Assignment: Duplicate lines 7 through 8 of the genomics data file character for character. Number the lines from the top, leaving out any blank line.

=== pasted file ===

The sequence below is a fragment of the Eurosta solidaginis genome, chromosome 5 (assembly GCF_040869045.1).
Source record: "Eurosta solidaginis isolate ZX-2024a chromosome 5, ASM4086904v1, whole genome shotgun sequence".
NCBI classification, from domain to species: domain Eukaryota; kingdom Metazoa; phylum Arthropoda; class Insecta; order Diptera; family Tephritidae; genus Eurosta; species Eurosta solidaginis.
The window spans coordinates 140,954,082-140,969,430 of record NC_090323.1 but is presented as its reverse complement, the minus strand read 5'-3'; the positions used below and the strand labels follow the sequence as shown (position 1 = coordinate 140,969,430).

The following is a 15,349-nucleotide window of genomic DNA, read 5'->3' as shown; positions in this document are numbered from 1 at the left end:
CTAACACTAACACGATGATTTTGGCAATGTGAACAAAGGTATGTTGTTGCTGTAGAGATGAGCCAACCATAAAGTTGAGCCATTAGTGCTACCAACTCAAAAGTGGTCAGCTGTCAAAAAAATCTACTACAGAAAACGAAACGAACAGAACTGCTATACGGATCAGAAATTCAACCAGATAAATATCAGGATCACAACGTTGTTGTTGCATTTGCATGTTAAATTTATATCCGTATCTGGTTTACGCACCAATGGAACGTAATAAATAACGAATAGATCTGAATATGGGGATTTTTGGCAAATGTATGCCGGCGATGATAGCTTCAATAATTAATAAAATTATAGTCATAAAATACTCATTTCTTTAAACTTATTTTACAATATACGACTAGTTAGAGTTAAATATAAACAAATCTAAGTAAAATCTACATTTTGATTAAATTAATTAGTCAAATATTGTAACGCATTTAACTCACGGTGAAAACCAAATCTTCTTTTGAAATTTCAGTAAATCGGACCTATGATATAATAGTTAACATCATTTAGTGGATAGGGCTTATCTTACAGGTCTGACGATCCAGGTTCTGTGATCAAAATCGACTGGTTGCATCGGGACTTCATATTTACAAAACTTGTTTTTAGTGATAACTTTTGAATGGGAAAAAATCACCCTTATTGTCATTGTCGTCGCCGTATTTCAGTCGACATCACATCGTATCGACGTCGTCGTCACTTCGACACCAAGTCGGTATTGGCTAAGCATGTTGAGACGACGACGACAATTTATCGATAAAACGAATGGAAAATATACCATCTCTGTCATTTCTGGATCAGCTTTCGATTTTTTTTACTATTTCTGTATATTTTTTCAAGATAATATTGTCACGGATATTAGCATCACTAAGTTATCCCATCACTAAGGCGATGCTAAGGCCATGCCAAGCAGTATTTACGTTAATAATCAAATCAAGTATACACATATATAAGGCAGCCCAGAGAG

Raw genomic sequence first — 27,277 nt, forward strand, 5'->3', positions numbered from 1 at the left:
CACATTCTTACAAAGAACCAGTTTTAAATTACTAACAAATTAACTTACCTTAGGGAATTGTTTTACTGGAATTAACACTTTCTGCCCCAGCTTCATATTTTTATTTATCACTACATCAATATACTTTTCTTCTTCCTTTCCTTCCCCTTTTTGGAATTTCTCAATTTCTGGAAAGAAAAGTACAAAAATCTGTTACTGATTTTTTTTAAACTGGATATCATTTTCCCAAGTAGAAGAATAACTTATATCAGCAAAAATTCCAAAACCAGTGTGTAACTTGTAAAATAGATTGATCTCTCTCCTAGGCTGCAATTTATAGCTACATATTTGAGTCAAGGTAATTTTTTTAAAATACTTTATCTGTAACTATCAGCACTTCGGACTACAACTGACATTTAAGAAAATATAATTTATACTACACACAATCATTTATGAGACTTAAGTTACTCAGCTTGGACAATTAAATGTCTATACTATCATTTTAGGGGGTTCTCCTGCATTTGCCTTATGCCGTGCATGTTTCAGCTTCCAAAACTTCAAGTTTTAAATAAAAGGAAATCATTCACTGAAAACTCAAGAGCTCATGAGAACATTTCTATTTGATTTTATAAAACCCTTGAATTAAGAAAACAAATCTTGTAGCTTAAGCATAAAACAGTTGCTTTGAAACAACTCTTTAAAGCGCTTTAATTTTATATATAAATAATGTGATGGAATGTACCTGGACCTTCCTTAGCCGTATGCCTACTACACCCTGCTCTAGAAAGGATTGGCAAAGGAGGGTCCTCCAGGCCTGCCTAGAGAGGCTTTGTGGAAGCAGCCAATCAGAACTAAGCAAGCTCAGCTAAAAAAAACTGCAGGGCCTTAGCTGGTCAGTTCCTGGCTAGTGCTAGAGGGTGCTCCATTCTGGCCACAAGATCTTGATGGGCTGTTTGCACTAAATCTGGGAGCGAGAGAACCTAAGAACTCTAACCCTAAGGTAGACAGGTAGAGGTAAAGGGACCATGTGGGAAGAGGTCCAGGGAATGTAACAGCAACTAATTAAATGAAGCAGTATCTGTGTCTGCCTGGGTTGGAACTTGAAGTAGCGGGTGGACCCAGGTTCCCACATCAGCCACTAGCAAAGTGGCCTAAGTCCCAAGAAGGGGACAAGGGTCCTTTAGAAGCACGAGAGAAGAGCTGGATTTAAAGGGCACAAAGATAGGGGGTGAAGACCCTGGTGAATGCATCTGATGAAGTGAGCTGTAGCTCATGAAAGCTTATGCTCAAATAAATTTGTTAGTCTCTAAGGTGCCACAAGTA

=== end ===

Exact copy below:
Raw genomic sequence first — 27,277 nt, forward strand, 5'->3', positions numbered from 1 at the left:
CACATTCTTACAAAGAACCAGTTTTAAATTACTAACAAATTAACTTACCTTAGGGAATTGTTTTACTGGAATTAACACTTTCTGCCCCAGCTTCATATTTTTATTTATCACTACATCAATATACTTTTCTTCTTCCTTTCCTTCCCCTTTTTGGAATTTCTCAATTTCTGGAAAGAAAAGTACAAAAATCTGTTACTGATTTTTTTTAAACTGGATATCATTTTCCCAAGTAGAAGAATAACTTATATCAGCAAAAATTCCAAAACCAGTGTGTAACTTGTAAAATAGATTGATCTCTCTCCTAGGCTGCAATTTATAGCTACATATTTGAGTCAAGGTAATTTTTTTAAAATACTTTATCTGTAACTATCAGCACTTCGGACTACAACTGACATTTAAGAAAATATAATTTATACTACACACAATCATTTATGAGACTTAAGTTACTCAGCTTGGACAATTAAATGTCTATACTATCATTTTAGGGGGTTCTCCTGCATTTGCCTTATGCCGTGCATGTTTCAGCTTCCAAAACTTCAAGTTTTAAATAAAAGGAAATCATTCACTGAAAACTCAAGAGCTCATGAGAACATTTCTATTTGATTTTATAAAACCCTTGAATTAAGAAAACAAATCTTGTAGCTTAAGCATAAAACAGTTGCTTTGAAACAACTCTTTAAAGCGCTTTAATTTTATATATAAATAATGTGATGGAATGTACCTGGACCTTCCTTAGCCGTATGCCTACTACACCCTGCTCTAGAAAGGATTGGCAAAGGAGGGTCCTCCAGGCCTGCCTAGAGAGGCTTTGTGGAAGCAGCCAATCAGAACTAAGCAAGCTCAGCTAAAAAAAACTGCAGGGCCTTAGCTGGTCAGTTCCTGGCTAGTGCTAGAGGGTGCTCCATTCTGGCCACAAGATCTTGATGGGCTGTTTGCACTAAATCTGGGAGCGAGAGAACCTAAGAACTCTAACCCTAAGGTAGACAGGTAGAGGTAAAGGGACCATGTGGGAAGAGGTCCAGGGAATGTAACAGCAACTAATTAAATGAAGCAGTATCTGTGTCTGCCTGGGTTGGAACTTGAAGTAGCGGGTGGACCCAGGTTCCCACATCAGCCACTAGCAAAGTGGCCTAAGTCCCAAGAAGGGGACAAGGGTCCTTTAGAAGCACGAGAGAAGAGCTGGATTTAAAGGGCACAAAGATAGGGGGTGAAGACCCTGGTGAATGCATCTGATGAAGTGAGCTGTAGCTCATGAAAGCTTATGCTCAAATAAATTTGTTAGTCTCTAAGGTGCCACAAGTA